The Effectiveness of Brief Versus Intermediate Duration Psychodynamic Psychotherapy in the Treatment of Adjustment Disorder
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Treatment studies and particularly psychotherapeutic treatment studies of patients suffering from an adjustment disorder are very scarce, leading to insufficient evidence regarding the efficacy of treatment in this population. Whereas timely psychotherapy is known to be of benefit in the treatment of adjustment disorders, the ideal duration of psychotherapeutic interventions is not known. This study examined whether a brief 12-session focused psychodynamic psychotherapy may be as efficient as a longer intermediate-term (1 year) psychodynamic psychotherapy in treating patients suffering from an adjustment disorder. Subjects (n = 66) were randomly assigned to either brief or intermediate psychotherapy. They were assessed by self-report measures and clinician’s evaluation at baseline, end of therapy, and 9 months after therapy was terminated. The results showed a good overall improvement in the whole group. Furthermore, brief psychotherapy was found to be as good as intermediate psychotherapy both at the end of treatment and at follow-up. Although our study was not designed to confirm the efficacy of dynamic psychotherapy in the treatment of adjustment disorders, our results suggest that brief interventions may be good enough in adjustment disorder, thus allowing treatment of a greater number of patients without compromising for the quality and suitability of treatment.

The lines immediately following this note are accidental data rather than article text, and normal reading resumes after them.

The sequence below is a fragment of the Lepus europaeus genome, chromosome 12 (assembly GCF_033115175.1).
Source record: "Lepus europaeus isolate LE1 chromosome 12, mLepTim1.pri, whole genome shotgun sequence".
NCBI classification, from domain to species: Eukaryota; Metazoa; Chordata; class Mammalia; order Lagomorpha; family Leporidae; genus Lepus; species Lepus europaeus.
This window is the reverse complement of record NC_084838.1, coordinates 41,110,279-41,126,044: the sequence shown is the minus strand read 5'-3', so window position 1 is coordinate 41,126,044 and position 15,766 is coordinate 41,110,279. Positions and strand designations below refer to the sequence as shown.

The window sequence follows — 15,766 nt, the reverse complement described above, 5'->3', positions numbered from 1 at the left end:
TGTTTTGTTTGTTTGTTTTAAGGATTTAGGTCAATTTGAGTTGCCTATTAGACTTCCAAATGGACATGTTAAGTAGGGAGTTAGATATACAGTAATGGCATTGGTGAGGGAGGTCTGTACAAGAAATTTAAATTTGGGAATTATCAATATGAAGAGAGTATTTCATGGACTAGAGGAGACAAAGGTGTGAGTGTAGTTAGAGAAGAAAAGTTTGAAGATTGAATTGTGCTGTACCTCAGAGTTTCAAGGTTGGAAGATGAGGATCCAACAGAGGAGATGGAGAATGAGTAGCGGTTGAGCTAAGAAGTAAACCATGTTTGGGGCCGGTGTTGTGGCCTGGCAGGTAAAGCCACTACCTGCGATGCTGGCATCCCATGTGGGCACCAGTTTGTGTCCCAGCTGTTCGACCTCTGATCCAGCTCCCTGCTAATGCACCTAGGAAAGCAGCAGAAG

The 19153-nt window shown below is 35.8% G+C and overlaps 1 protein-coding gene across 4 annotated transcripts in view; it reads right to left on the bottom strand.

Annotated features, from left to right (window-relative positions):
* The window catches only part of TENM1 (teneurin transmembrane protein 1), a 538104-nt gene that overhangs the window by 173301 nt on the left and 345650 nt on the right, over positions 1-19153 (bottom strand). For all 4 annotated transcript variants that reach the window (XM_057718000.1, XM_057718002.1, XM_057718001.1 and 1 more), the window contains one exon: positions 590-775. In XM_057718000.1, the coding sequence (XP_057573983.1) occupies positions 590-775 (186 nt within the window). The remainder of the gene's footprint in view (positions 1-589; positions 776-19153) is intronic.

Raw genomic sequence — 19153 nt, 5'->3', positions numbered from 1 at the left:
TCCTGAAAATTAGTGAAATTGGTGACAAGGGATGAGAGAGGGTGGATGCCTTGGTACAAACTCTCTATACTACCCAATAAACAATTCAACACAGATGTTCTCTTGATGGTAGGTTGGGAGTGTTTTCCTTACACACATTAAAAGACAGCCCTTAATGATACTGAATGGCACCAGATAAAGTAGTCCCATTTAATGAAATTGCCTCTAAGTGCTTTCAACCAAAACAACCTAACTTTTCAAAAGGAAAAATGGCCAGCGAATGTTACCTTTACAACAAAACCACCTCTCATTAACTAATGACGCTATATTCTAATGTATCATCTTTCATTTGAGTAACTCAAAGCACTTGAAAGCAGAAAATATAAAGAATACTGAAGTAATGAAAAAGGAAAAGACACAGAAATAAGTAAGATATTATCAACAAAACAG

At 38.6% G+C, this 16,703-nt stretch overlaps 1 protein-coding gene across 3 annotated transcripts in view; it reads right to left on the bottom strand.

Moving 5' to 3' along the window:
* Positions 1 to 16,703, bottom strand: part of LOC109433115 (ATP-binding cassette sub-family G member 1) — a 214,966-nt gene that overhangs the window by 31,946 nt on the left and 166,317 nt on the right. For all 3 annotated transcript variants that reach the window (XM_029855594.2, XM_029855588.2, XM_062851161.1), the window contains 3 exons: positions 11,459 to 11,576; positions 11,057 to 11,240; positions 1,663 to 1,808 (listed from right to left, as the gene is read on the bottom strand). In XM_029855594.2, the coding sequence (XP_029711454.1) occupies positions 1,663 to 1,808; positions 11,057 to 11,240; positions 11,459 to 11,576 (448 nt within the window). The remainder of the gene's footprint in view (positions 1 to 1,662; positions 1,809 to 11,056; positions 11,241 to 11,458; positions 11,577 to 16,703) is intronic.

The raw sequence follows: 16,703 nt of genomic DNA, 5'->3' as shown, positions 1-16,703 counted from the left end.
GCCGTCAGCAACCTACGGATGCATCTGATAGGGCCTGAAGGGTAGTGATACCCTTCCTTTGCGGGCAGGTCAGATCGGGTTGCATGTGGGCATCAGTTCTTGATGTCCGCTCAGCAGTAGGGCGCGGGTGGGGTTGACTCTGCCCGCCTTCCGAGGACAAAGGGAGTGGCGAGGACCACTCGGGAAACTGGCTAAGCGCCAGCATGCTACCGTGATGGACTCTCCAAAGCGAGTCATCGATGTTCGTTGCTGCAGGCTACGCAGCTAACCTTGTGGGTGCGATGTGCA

KeywordsAdjustment disorder Brief psychotherapy Psychodynamic psychotherapy Treatment outcome
We thank Dr. Yaron Yagil and Mrs. Yael Gottlieb-Litvin for their active role in designing and conducting this study. The study was funded by internal means only.
Conflict of interest
The authors declare that they have no conflict of interest.
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